Inclusion bodies can be present in a bacterium or eukaryotic cell in the form of cystic lesions, fungal infections, virus infected cells, bacterial infections, autoimmune diseases, neoplasms and blood dyscrasias.
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Examples of Viral Inclusion Bodies
- Acidophilic Intracytoplasmic Inclusion Bodies (eosinophilic)
Eg: Negri bodies in Rabies
Paschen bodies in Smallpox
Bollinger bodies in fowlpox
- Acidophilic Intranuclear Inclusion Bodies (Eosinophilic)
Eg: Torres bodies in Yellow Fever
Cowdry type A in Herpes simplex virus
Cowdry type B in Polio and Adenovirus
- Intranuclear Basophilic Inclusions
Eg: Cowdry type B in Adenovirus
Owl’s eye appearance – Cytomegalovirus
- Both Intranuclear and Intracytoplasmic
Eg: Warthin-Finkeldey bodies in Measles
- Viral Inclusion Bodies in Plants
Eg: Virus particles in Cucumber mosaic virus
Some of the Diseases that Involve Inclusion Bodies
- Inclusion body myositis which affects muscle cells.
- Amyotrophic lateral sclerosis that affects motor neurons.
- Dementia with lewy inclusions that affect cerebral neurons.
How to Prevent the Formation of Inclusion Bodies?
The cell inclusions are made of denatured aggregates of proteins (inactive), and several techniques have been developed to prevent the inclusion bodies formation. These help in the solubilisation and recovery of active proteins. The techniques are mentioned as follows:
- Usage of weaker promoters to slowing down the rate of protein expression.
- Using low copy number plasmids.
- Co-expression of chaperone.
- Using specific E.coli strains.
- Fusing the target protein with a soluble partner.
- Lowering of the expression temperature.
FAQ (Frequently Asked Questions)
- Define Inclusion Bodies. Cite Some Inclusion Bodies Examples.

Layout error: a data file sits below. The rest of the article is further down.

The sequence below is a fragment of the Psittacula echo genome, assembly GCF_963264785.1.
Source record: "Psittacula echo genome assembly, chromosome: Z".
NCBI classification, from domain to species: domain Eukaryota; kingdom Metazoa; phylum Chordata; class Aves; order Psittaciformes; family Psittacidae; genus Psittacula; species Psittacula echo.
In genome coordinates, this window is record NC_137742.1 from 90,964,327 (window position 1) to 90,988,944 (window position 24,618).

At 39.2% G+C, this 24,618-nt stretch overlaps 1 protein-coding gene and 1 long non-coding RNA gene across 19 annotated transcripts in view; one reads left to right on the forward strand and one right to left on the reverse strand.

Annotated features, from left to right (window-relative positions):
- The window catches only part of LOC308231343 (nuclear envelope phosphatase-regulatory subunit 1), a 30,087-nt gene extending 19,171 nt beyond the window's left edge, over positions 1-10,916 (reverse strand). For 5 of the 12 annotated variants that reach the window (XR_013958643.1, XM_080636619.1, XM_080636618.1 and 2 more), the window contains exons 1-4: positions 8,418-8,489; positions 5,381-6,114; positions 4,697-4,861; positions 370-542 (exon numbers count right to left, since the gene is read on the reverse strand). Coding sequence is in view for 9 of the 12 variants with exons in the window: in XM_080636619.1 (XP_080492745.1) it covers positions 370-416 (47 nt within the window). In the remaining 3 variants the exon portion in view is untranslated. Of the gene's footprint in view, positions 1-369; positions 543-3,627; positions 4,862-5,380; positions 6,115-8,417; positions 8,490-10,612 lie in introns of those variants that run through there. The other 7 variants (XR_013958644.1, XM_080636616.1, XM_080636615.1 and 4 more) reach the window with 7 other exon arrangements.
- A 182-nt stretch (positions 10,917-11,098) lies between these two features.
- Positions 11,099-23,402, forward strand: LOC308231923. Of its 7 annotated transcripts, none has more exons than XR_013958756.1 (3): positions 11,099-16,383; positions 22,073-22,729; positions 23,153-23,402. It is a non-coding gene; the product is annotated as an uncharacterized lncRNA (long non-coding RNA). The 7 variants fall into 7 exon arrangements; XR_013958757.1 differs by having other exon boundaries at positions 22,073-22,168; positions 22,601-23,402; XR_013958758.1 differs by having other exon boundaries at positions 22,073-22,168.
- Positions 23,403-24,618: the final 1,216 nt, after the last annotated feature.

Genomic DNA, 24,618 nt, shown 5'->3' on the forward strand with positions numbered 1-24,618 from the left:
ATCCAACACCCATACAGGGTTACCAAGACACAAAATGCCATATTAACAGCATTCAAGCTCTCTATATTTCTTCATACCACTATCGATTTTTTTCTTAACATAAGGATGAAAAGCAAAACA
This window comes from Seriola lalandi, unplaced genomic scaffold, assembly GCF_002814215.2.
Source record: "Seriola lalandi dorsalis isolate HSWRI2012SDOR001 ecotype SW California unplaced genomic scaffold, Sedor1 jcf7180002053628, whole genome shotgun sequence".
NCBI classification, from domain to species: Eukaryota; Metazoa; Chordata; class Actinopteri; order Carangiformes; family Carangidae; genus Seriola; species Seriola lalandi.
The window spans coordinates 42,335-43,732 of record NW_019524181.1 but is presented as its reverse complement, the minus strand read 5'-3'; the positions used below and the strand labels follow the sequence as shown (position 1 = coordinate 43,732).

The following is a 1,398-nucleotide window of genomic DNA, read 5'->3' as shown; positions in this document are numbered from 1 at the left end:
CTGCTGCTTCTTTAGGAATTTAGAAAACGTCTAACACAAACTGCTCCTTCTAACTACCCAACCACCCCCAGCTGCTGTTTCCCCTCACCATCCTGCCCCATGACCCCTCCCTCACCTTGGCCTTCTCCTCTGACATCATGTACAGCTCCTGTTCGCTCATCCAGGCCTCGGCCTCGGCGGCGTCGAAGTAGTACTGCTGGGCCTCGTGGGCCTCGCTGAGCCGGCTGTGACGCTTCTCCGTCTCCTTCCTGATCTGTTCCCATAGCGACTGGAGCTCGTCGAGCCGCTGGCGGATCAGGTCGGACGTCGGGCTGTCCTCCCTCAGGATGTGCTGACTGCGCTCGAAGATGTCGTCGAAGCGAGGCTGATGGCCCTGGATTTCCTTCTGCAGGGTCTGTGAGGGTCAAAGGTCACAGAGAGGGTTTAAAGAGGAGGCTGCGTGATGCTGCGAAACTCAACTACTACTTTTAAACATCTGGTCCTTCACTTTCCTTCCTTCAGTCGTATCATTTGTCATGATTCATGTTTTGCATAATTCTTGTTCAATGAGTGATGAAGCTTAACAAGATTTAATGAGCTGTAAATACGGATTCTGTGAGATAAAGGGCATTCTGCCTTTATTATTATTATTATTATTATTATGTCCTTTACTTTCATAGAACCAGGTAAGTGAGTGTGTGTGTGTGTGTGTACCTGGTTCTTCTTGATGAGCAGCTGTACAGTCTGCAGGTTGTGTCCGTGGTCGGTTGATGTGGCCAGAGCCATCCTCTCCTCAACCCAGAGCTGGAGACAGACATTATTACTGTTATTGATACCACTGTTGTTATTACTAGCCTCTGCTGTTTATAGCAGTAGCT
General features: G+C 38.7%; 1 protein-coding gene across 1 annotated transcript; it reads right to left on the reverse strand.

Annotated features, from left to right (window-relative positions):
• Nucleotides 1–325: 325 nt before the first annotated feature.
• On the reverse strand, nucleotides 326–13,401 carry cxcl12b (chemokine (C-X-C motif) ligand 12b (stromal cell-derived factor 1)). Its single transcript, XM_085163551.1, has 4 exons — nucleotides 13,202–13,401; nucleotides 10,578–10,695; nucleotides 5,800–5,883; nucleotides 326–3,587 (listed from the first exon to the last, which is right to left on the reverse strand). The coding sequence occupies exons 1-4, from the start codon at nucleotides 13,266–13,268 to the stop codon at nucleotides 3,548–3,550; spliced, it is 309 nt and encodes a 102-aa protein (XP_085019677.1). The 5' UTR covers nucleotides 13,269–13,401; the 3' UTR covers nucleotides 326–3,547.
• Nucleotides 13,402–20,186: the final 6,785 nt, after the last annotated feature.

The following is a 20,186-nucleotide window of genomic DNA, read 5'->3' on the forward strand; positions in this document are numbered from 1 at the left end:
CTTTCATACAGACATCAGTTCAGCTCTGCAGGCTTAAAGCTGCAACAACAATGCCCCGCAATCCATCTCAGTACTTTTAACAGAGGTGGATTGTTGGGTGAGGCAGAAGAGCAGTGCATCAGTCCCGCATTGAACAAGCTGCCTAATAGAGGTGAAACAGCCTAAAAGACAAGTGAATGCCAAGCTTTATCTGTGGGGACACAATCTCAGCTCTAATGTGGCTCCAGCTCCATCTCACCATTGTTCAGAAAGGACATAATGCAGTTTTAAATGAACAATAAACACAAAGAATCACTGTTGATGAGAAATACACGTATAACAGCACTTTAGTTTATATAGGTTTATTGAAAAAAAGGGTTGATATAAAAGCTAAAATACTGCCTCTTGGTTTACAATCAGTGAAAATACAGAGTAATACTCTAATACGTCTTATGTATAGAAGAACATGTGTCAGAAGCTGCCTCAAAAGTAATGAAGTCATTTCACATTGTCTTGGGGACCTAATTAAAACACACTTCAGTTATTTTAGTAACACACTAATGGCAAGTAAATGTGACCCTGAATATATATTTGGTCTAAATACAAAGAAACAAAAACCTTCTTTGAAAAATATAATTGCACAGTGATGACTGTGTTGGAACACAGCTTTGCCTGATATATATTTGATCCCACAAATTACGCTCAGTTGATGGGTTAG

Ans. Non-living materials found inside a bacterial cell are called inclusion bodies. Some of the examples include gas vacuoles, inorganic inclusions present as granules like iron and sulphur granules, food reserve inclusion bodies that are responsible for food storage (eg: lipid globules and protein granules.
- Mention the Difference Between Cell Organelles and Cell Inclusions?
Ans. Cell organelles are the living components present in the cytoplasm of a cell, examples include mitochondria, ribosome, chloroplasts, ER, Golgi body, etc. Cell inclusions are the non-living components of the cytoplasm and examples include reserve food, excretory/secretory products and mineral matter.
- What are Ribosomes and Inclusion Bodies?
Ans. Ribosomes are attached to the plasma membrane of the cell and are the site of protein synthesis. In prokaryotes, it consists of two subunits 50 S and 30 S that form 70 S prokaryotic ribosomes. These are 15 to 20 nanometer in size, non-membrane bound bodies and several ribosomes get attached to the mRNA to form a chain called polyribosome or polysome.
Inclusion bodies are the reserve material found in the prokaryotic cells, stored in the cytoplasm. These can be cyanophycin granules, gas vacuoles, phosphate granules or many others. These are non-membrane bounded bodies and present freely in the cytoplasm.